"The guys that were chasing me passed over me and did not see me. They actually stepped on the bank of the creek no more than a couple of feet from me, but they didn't see me. I stayed there for 10 minutes or so and then they started backtracking and missed me again. So, I took time to get my survival kit out. I wanted to put some camouflage stuff on my face. I wanted to get my radio so that I could make a radio call. I discovered my radio pocket had been torn off so I didn't have the radio. Other parts of my gear were all torn up and I realized that it had just kind of shredded me when I came out. About that time, three peasants came walking down the creek bed. You could tell they were tracking and they were down and looking up and looking down. One of them had a muzzle loader rifle. One of them had a spear. The other one was a woman, an old lady. They had these big conical-shaped straw hats, real baggy black pajamas. I just couldn't believe it. This is not real. The people that had the guns that had been chasing me looked kind of like soldiers. They had pith helmets on. I didn't see them up close. Anyway, they got within about 35 feet or so of me. The guy with the rifle all of a sudden, pointed it right at me. And, I went, 'I don't know whether he sees me, or whether he suspects me.' He's just pointing at the bush. I'm very well camouflaged, but I wasn't sure. He reaches up and he pulls the hammer back to cock it and so I stuck my hands out of the branches and twigs and I stood up very slowly with my hands up ... and when I did, one of those militia guys came running over the embankment right there and turned on me and when he did, he had an AK-47 rifle and he turned on me and he just hosed off a burst. The shells hit right off my boots and walked up the dirt. I was in an embankment. Then he dropped and was going to shoot again. So, I was carrying a .38 revolver which is survival weapon in the Navy. It's loaded with tracers and when you're in the water with a helicopter, you can shoot these tracers and the helicopter can see you. So, I got the pistol out and a round went off as I was getting it out of the holster. I mean, I was scared. I was panicked. So, it's a wonder I didn't shoot myself in the leg, trying to get the pistol out. I got the pistol out. I'm left-handed and I switched it over in my left hand. I had dove back in this clump of bushes and I laid my elbow on top of my knee. This ... militia guy has run toward me another five feet or so and then dropped down in a prone position and he's just bringing this rifle to bear again and I shot him. And when I shot him, I realized that I shot him with a tracer. I could see that. It actually went through my mind, 'That's against international law. I hope I don't get in trouble for this.'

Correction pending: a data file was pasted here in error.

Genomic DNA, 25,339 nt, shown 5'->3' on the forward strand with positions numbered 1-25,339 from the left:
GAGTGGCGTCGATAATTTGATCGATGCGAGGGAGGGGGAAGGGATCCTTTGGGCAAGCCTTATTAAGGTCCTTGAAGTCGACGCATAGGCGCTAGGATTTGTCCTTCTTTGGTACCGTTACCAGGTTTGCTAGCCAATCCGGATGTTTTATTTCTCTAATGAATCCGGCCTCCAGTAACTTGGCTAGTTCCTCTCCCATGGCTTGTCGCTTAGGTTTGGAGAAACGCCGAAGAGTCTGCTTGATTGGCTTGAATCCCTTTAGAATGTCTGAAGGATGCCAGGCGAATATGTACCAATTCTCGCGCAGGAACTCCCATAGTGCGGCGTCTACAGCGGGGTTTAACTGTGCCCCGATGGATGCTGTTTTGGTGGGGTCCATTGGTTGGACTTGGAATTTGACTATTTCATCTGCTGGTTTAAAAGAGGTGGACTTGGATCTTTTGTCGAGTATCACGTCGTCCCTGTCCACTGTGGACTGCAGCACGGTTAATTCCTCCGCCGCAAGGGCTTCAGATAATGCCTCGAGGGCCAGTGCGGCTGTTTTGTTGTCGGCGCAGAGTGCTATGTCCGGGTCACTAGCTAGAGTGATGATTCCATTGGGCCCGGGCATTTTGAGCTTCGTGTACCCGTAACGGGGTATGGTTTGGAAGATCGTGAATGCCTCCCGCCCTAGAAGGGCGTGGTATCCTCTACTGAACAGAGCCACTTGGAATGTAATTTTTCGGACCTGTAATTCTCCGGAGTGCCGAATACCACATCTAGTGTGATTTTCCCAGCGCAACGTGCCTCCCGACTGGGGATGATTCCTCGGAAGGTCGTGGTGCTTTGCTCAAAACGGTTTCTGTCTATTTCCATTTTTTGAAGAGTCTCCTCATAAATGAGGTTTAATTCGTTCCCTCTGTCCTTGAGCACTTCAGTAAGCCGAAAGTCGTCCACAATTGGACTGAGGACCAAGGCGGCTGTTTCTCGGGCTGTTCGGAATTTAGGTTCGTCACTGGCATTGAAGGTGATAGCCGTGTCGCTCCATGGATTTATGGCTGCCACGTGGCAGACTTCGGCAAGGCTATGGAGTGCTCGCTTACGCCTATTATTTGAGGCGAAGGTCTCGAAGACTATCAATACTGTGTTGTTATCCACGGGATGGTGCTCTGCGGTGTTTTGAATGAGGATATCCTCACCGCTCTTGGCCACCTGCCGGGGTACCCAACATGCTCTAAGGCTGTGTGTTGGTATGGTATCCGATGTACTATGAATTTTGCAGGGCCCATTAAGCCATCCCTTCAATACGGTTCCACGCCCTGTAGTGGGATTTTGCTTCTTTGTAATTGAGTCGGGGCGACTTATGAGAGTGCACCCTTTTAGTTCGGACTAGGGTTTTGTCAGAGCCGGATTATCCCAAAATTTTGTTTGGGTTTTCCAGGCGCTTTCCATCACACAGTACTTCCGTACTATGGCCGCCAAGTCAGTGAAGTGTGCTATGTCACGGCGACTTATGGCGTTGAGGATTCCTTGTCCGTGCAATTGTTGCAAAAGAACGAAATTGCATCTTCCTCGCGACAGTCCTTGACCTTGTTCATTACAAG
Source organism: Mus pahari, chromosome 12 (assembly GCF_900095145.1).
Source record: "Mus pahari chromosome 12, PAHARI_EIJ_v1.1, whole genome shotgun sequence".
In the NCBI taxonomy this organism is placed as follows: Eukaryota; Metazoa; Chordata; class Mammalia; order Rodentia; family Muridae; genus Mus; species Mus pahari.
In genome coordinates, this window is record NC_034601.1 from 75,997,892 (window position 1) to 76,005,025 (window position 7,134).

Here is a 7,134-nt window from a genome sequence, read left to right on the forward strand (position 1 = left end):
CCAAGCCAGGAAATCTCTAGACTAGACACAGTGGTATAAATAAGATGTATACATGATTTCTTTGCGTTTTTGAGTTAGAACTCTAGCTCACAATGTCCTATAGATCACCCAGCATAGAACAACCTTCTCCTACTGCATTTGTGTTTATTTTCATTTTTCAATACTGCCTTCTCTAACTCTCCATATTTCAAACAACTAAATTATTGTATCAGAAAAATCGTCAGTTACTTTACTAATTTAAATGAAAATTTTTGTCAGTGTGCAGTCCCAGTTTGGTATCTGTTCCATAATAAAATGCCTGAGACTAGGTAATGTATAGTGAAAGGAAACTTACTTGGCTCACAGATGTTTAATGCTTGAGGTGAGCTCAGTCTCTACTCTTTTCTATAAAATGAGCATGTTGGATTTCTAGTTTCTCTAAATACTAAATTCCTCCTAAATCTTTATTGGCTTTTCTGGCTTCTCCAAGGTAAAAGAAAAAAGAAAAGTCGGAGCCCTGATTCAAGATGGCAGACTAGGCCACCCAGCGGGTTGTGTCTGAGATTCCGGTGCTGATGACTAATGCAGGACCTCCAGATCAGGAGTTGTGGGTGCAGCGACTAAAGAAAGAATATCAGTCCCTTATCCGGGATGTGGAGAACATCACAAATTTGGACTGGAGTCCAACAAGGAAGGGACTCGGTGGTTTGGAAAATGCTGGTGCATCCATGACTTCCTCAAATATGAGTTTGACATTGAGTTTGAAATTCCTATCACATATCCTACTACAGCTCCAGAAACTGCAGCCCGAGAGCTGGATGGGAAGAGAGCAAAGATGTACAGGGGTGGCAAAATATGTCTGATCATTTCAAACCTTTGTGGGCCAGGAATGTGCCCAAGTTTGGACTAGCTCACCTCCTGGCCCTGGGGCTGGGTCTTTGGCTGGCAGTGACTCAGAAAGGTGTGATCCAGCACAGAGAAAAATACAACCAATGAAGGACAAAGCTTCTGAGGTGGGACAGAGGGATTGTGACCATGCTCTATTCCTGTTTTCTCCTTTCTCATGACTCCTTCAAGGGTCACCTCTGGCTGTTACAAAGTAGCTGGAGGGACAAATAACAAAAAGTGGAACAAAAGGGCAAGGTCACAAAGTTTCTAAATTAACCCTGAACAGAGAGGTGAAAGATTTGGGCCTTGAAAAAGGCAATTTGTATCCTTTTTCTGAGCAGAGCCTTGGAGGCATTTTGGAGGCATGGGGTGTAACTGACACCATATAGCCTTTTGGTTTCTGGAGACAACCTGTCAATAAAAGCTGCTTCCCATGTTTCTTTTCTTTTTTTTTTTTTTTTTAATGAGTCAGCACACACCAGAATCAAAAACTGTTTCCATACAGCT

"Anyway, his head went flat down and at the same time, I got jumped over my right shoulder by somebody. I did not even see them, but I saw the cuff of sleeve and I saw muzzle of a rifle, so I just took the pistol and fired it again, and that person fired at the same time I did, and I became unconscious, and the next thing I knew I had been captured. They had me tied up and there was a little kid running around with my .38 revolver, looking in the barrel of it. Anyway, then I'd been captured."
Gazette: You're injured, people are looking for you. You're in enemy territory. That must be terrifying. Not even Hollywood would script something like that.
Knutson: "The horror and terrifying stuff hadn't sunk in yet. I'm still operating off of pure adrenaline. They stripped me of anything they could. I had a survival knife. They were using my survival knife to cut off my G-suit, to cut off my harness. They took my watch. They finally get me standing up. They tied my rope around my neck. They took the rope and ran it down through my legs so that I was on a leash and they were pulling from behind. Anytime they wanted to stop me or move me, they jerked the rope up tight into my crotch. We went on. I can't see out of my right eye. I can't see very well out of my left eye. I am soaked in blood. I've got blood dripping off my face. My left leg is now really screwed up. So as they're trying to get me to walk, I happen to see them bring Ralph. Ralph has got a big huge bloody mess here on his neck. And, they've got him tied up the same way as me. They bring us close to each other and one of the things that I had noticed that I knew they had Ralph because I had his watch, too. He had one of those big Rolex explorer submariner-type watches. Very unique to identify. Anyway, I said, 'Hey Ralph, they really like that watch of yours.' He kind of snickered, and, man, they lambasted us both for talking to each other. Then they separated us, and I never saw Ralph again for five years."